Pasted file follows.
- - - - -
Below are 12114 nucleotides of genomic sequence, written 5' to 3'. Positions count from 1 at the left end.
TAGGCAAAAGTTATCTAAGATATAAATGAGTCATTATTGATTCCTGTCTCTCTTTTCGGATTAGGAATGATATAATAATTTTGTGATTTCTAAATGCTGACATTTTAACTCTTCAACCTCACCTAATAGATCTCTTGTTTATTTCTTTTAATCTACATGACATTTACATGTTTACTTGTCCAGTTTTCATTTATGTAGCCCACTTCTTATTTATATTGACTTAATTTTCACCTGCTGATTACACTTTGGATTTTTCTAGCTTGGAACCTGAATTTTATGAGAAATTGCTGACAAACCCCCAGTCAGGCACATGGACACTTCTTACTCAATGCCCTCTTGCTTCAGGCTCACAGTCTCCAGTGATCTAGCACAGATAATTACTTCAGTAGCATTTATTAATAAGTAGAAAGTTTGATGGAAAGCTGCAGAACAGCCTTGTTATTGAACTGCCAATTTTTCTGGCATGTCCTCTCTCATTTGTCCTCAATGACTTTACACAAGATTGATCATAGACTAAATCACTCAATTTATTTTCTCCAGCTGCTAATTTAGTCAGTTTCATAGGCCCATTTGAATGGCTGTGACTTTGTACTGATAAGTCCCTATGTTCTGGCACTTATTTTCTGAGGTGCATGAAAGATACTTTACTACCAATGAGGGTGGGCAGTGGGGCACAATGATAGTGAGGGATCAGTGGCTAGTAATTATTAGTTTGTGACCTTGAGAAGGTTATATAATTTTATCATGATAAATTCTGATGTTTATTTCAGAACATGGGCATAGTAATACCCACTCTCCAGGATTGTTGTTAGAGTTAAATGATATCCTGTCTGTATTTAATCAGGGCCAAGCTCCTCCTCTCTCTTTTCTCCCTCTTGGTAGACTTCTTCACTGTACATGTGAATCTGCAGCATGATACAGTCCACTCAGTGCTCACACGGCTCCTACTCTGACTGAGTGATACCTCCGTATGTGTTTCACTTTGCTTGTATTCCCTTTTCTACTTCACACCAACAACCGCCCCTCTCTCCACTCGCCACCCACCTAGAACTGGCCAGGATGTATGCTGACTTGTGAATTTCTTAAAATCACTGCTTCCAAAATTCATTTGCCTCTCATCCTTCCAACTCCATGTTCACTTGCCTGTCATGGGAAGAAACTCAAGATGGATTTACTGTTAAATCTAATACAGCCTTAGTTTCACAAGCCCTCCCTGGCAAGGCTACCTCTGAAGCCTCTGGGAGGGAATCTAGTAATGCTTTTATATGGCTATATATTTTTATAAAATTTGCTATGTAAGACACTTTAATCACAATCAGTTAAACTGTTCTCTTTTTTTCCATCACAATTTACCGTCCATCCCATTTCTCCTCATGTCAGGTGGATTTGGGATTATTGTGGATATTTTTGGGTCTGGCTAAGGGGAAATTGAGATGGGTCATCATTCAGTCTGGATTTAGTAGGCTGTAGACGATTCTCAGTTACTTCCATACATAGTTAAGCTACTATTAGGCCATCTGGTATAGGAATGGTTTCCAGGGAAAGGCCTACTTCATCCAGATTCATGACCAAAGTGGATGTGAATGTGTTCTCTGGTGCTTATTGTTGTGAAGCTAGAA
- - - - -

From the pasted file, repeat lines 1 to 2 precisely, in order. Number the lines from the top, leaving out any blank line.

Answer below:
Below are 12114 nucleotides of genomic sequence, written 5' to 3'. Positions count from 1 at the left end.
TAGGCAAAAGTTATCTAAGATATAAATGAGTCATTATTGATTCCTGTCTCTCTTTTCGGATTAGGAATGATATAATAATTTTGTGATTTCTAAATGCTGACATTTTAACTCTTCAACCTCACCTAATAGATCTCTTGTTTATTTCTTTTAATCTACATGACATTTACATGTTTACTTGTCCAGTTTTCATTTATGTAGCCCACTTCTTATTTATATTGACTTAATTTTCACCTGCTGATTACACTTTGGATTTTTCTAGCTTGGAACCTGAATTTTATGAGAAATTGCTGACAAACCCCCAGTCAGGCACATGGACACTTCTTACTCAATGCCCTCTTGCTTCAGGCTCACAGTCTCCAGTGATCTAGCACAGATAATTACTTCAGTAGCATTTATTAATAAGTAGAAAGTTTGATGGAAAGCTGCAGAACAGCCTTGTTATTGAACTGCCAATTTTTCTGGCATGTCCTCTCTCATTTGTCCTCAATGACTTTACACAAGATTGATCATAGACTAAATCACTCAATTTATTTTCTCCAGCTGCTAATTTAGTCAGTTTCATAGGCCCATTTGAATGGCTGTGACTTTGTACTGATAAGTCCCTATGTTCTGGCACTTATTTTCTGAGGTGCATGAAAGATACTTTACTACCAATGAGGGTGGGCAGTGGGGCACAATGATAGTGAGGGATCAGTGGCTAGTAATTATTAGTTTGTGACCTTGAGAAGGTTATATAATTTTATCATGATAAATTCTGATGTTTATTTCAGAACATGGGCATAGTAATACCCACTCTCCAGGATTGTTGTTAGAGTTAAATGATATCCTGTCTGTATTTAATCAGGGCCAAGCTCCTCCTCTCTCTTTTCTCCCTCTTGGTAGACTTCTTCACTGTACATGTGAATCTGCAGCATGATACAGTCCACTCAGTGCTCACACGGCTCCTACTCTGACTGAGTGATACCTCCGTATGTGTTTCACTTTGCTTGTATTCCCTTTTCTACTTCACACCAACAACCGCCCCTCTCTCCACTCGCCACCCACCTAGAACTGGCCAGGATGTATGCTGACTTGTGAATTTCTTAAAATCACTGCTTCCAAAATTCATTTGCCTCTCATCCTTCCAACTCCATGTTCACTTGCCTGTCATGGGAAGAAACTCAAGATGGATTTACTGTTAAATCTAATACAGCCTTAGTTTCACAAGCCCTCCCTGGCAAGGCTACCTCTGAAGCCTCTGGGAGGGAATCTAGTAATGCTTTTATATGGCTATATATTTTTATAAAATTTGCTATGTAAGACACTTTAATCACAATCAGTTAAACTGTTCTCTTTTTTTCCATCACAATTTACCGTCCATCCCATTTCTCCTCATGTCAGGTGGATTTGGGATTATTGTGGATATTTTTGGGTCTGGCTAAGGGGAAATTGAGATGGGTCATCATTCAGTCTGGATTTAGTAGGCTGTAGACGATTCTCAGTTACTTCCATACATAGTTAAGCTACTATTAGGCCATCTGGTATAGGAATGGTTTCCAGGGAAAGGCCTACTTCATCCAGATTCATGACCAAAGTGGATGTGAATGTGTTCTCTGGTGCTTATTGTTGTGAAGCTAGAA